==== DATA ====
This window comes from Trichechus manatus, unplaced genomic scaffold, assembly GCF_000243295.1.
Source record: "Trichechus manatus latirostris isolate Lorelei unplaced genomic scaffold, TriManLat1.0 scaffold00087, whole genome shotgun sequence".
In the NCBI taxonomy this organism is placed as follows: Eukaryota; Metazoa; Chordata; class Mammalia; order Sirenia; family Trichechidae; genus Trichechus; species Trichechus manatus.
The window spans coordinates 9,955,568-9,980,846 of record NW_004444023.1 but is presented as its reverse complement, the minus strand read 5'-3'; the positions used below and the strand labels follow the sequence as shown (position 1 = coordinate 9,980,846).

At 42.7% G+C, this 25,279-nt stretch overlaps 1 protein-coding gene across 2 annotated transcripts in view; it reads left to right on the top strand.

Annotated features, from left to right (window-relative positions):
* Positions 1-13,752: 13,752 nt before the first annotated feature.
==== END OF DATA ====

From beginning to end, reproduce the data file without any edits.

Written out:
This window comes from Trichechus manatus, unplaced genomic scaffold, assembly GCF_000243295.1.
Source record: "Trichechus manatus latirostris isolate Lorelei unplaced genomic scaffold, TriManLat1.0 scaffold00087, whole genome shotgun sequence".
In the NCBI taxonomy this organism is placed as follows: Eukaryota; Metazoa; Chordata; class Mammalia; order Sirenia; family Trichechidae; genus Trichechus; species Trichechus manatus.
The window spans coordinates 9,955,568-9,980,846 of record NW_004444023.1 but is presented as its reverse complement, the minus strand read 5'-3'; the positions used below and the strand labels follow the sequence as shown (position 1 = coordinate 9,980,846).

At 42.7% G+C, this 25,279-nt stretch overlaps 1 protein-coding gene across 2 annotated transcripts in view; it reads left to right on the top strand.

Annotated features, from left to right (window-relative positions):
* Positions 1-13,752: 13,752 nt before the first annotated feature.